Neo-Sumerian clay tablet, Mesopotamia

Neo-Sumerian clay tablet, Mesopotamia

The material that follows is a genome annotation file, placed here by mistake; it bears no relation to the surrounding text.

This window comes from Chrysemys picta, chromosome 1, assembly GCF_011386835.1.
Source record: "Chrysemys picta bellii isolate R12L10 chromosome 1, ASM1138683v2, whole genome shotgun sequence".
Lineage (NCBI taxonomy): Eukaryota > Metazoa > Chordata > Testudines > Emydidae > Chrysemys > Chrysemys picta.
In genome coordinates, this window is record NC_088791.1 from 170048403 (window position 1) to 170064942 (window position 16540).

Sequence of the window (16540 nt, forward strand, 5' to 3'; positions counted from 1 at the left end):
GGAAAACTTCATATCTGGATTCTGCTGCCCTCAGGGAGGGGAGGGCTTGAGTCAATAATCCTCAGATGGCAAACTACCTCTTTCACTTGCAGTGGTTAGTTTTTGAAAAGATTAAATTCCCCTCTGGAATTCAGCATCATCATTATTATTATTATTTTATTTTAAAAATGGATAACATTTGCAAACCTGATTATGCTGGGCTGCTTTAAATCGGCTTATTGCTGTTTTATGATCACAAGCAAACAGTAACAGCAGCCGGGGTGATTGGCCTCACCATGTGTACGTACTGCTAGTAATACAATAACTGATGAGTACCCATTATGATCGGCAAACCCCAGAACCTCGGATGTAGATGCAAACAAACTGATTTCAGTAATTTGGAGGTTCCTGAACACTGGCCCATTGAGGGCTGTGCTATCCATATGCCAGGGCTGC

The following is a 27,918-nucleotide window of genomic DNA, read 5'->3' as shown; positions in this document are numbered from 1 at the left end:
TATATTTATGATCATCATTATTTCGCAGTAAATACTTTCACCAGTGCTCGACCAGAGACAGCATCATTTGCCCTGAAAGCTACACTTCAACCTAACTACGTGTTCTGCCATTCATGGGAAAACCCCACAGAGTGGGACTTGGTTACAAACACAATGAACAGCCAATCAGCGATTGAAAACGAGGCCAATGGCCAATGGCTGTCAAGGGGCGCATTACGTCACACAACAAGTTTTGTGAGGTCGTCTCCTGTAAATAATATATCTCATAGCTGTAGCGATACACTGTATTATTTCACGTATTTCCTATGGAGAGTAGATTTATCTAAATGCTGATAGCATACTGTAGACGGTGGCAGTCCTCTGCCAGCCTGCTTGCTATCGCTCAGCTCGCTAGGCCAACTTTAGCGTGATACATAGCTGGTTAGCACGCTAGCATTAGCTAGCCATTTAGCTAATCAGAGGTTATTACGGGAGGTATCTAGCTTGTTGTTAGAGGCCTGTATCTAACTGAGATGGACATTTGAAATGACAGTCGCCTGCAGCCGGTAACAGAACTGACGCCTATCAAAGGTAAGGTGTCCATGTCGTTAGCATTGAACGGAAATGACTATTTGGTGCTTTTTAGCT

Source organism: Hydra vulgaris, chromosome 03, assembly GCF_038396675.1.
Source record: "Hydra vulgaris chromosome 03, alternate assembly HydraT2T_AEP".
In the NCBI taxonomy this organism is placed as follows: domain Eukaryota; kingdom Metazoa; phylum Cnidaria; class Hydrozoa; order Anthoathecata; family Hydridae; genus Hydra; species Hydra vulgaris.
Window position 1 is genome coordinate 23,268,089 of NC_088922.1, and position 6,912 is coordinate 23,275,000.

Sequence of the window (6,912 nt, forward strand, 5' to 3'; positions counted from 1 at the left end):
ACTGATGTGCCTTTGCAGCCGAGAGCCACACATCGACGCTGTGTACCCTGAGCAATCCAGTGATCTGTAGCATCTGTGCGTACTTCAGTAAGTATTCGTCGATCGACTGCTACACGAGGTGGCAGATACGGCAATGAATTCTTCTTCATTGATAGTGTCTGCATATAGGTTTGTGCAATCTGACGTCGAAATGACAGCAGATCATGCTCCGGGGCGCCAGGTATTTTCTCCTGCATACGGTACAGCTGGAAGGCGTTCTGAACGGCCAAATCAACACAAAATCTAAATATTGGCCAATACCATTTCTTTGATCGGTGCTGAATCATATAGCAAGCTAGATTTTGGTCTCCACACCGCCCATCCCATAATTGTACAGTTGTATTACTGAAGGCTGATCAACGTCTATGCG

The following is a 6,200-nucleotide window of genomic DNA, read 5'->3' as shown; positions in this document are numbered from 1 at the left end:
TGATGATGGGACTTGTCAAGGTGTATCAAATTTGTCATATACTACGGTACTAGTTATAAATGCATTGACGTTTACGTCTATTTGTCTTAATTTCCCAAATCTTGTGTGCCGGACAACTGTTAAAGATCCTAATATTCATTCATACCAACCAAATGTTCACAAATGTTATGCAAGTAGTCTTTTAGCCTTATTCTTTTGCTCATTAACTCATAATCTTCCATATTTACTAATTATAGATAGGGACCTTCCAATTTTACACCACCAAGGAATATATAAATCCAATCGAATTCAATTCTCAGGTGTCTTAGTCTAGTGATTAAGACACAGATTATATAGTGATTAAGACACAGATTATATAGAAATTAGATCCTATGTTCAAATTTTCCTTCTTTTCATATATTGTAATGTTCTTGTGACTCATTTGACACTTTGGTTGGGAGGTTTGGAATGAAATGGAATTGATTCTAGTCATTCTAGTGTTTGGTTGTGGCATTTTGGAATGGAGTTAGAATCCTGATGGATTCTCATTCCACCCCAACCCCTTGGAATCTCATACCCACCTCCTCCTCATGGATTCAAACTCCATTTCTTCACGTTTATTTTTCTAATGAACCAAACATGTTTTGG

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Neo-Sumerian clay tablet, Mesopotamia. Clay tablet dating from around the 21st to 20th centuries BC, using cuneiform script to describe the balancing of a trading account. The cuneiform symbols were pressed into the clay using a pointed stylus, and formed a record of the transactions. Only a small part of the account has been translated, indicating that the items traded included goats and lambs. The total number of items is 166, and the month given is the 6th of the calendar used in Drehem. The Sumerians invented the cunieform writing system, and Drehem was a settlement that was part of the Neo-Sumerian Empire, or Third Dynasty of Ur, in Mesopotamia (modern-day Iraq).

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